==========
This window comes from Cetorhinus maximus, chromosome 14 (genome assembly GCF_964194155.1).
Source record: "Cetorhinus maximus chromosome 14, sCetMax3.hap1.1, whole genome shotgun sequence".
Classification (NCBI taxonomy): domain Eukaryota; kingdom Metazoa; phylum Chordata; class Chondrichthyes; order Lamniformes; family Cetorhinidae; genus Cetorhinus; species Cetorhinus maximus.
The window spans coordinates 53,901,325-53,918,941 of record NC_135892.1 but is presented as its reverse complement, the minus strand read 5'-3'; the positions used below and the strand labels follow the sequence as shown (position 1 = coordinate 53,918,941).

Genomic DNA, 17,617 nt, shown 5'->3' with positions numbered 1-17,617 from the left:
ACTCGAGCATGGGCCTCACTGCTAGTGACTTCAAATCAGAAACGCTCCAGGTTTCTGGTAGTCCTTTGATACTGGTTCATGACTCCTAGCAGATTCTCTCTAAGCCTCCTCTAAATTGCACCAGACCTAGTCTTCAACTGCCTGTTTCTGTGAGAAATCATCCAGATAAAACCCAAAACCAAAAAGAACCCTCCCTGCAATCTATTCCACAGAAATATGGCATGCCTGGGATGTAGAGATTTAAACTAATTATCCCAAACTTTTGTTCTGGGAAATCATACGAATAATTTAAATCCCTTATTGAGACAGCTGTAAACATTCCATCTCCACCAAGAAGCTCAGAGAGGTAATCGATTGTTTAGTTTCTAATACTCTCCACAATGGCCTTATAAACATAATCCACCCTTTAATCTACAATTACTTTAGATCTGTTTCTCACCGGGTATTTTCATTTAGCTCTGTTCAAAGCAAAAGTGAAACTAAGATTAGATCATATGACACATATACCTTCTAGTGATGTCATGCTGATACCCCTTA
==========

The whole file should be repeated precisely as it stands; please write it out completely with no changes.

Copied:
This window comes from Cetorhinus maximus, chromosome 14 (genome assembly GCF_964194155.1).
Source record: "Cetorhinus maximus chromosome 14, sCetMax3.hap1.1, whole genome shotgun sequence".
Classification (NCBI taxonomy): domain Eukaryota; kingdom Metazoa; phylum Chordata; class Chondrichthyes; order Lamniformes; family Cetorhinidae; genus Cetorhinus; species Cetorhinus maximus.
The window spans coordinates 53,901,325-53,918,941 of record NC_135892.1 but is presented as its reverse complement, the minus strand read 5'-3'; the positions used below and the strand labels follow the sequence as shown (position 1 = coordinate 53,918,941).

Genomic DNA, 17,617 nt, shown 5'->3' with positions numbered 1-17,617 from the left:
ACTCGAGCATGGGCCTCACTGCTAGTGACTTCAAATCAGAAACGCTCCAGGTTTCTGGTAGTCCTTTGATACTGGTTCATGACTCCTAGCAGATTCTCTCTAAGCCTCCTCTAAATTGCACCAGACCTAGTCTTCAACTGCCTGTTTCTGTGAGAAATCATCCAGATAAAACCCAAAACCAAAAAGAACCCTCCCTGCAATCTATTCCACAGAAATATGGCATGCCTGGGATGTAGAGATTTAAACTAATTATCCCAAACTTTTGTTCTGGGAAATCATACGAATAATTTAAATCCCTTATTGAGACAGCTGTAAACATTCCATCTCCACCAAGAAGCTCAGAGAGGTAATCGATTGTTTAGTTTCTAATACTCTCCACAATGGCCTTATAAACATAATCCACCCTTTAATCTACAATTACTTTAGATCTGTTTCTCACCGGGTATTTTCATTTAGCTCTGTTCAAAGCAAAAGTGAAACTAAGATTAGATCATATGACACATATACCTTCTAGTGATGTCATGCTGATACCCCTTA